Are candles made of wax? The answer is “yes”, and the answer is “no”. Yes, candles are made of wax, but what does wax mean? We often think that wax means beeswax, but this is not the case. Wax is one of the states that materials can take (like solid, liquid, paste, gel).
“Wax” has two main features: it must have a pretty low melting point and it must be rather malleable at room temperature. All candles are made of wax exactly because these feature allow them to work properly. Waxes can be vegetable (soy wax, palm wax, stearin etc.), animal (beeswax, stearins, etc.), mineral (paraffines) and synthetic (very special, not in use in the candle industry). Most candles on the market are made of paraffin or vegetable waxes.
The wick is the soul of the candle. This think cotton thread is responsible for the correct burning of the candle. Manufactured with special cotton grown only in Egypt, it is treated and braided in a lot of different ways (using very complicated technologies), as each shape, each wax, each colour needs its very special wick.
All efforts aim at making candles that burn properly without any soot emission or dripping problems.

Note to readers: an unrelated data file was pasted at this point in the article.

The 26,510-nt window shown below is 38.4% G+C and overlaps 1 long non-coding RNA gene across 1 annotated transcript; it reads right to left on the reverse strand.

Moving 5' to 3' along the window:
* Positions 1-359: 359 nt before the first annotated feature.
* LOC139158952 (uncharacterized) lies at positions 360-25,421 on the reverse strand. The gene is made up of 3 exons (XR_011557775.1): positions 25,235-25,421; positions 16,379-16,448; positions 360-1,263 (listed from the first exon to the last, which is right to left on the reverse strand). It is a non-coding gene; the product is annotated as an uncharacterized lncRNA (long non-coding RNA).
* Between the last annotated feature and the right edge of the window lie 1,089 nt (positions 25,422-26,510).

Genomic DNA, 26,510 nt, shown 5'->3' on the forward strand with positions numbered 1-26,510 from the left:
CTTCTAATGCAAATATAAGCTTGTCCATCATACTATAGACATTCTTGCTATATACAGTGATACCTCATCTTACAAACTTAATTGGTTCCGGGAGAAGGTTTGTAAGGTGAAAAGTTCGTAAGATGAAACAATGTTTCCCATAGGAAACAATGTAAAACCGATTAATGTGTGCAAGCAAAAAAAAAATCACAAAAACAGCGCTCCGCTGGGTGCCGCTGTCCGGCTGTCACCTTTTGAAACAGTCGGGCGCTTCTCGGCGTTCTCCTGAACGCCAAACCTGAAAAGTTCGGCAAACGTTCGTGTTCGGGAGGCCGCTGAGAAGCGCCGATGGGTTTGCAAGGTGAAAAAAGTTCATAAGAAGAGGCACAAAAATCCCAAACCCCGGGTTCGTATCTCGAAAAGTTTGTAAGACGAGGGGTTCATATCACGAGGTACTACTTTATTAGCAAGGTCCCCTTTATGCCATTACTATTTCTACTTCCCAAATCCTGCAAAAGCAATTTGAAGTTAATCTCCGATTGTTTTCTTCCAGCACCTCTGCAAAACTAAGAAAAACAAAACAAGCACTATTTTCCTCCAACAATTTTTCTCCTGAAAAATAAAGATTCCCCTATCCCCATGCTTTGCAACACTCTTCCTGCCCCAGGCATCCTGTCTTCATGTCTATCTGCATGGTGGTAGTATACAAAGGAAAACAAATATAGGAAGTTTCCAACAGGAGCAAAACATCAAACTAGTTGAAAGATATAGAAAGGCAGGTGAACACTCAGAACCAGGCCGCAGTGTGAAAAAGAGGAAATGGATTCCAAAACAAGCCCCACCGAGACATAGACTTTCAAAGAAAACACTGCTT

Citronella oil is one of the essential oils obtained from the leaves and stems of different species of Cymbopogon. Citronella oil is also a plant-based insect repellent and has been registered for this use in the United States since 1948. The United States Environmental Protection Agency considers oil of citronella as a biopesticide with a non-toxic mode of action.
For our candles, we use citronella oil obtained from: Cymbopogon winterianus Jowitt (Java type), that consists of citronellal (32-45%), geraniol (11-13%), geranyl acetate (3-8%), limonene (1-4%).
The higher proportions of geraniol and citronellal in the Java type make it a better source for use in candles. Candles are a great carrier for citronella oil. In fact, citronella oil is diffused via the bowl of melting wax, whose temperature never reaches the point that would make the active principles deteriorate and lose their properties.
Citronella oil from Cymbopogon species should not be confused with other similar lemony oils from Corymbia citriodora and Pelargonium citrosum.
Any human activity needs energy and so does candle making. One of our priorities is choosing energy sources having a low environmental footprint.
– to heat our wax we use natural gas that feeds a steam generator;
– the burner modulates the flame and reduces consumption;
– return heat is reused by recovering 100% of condensations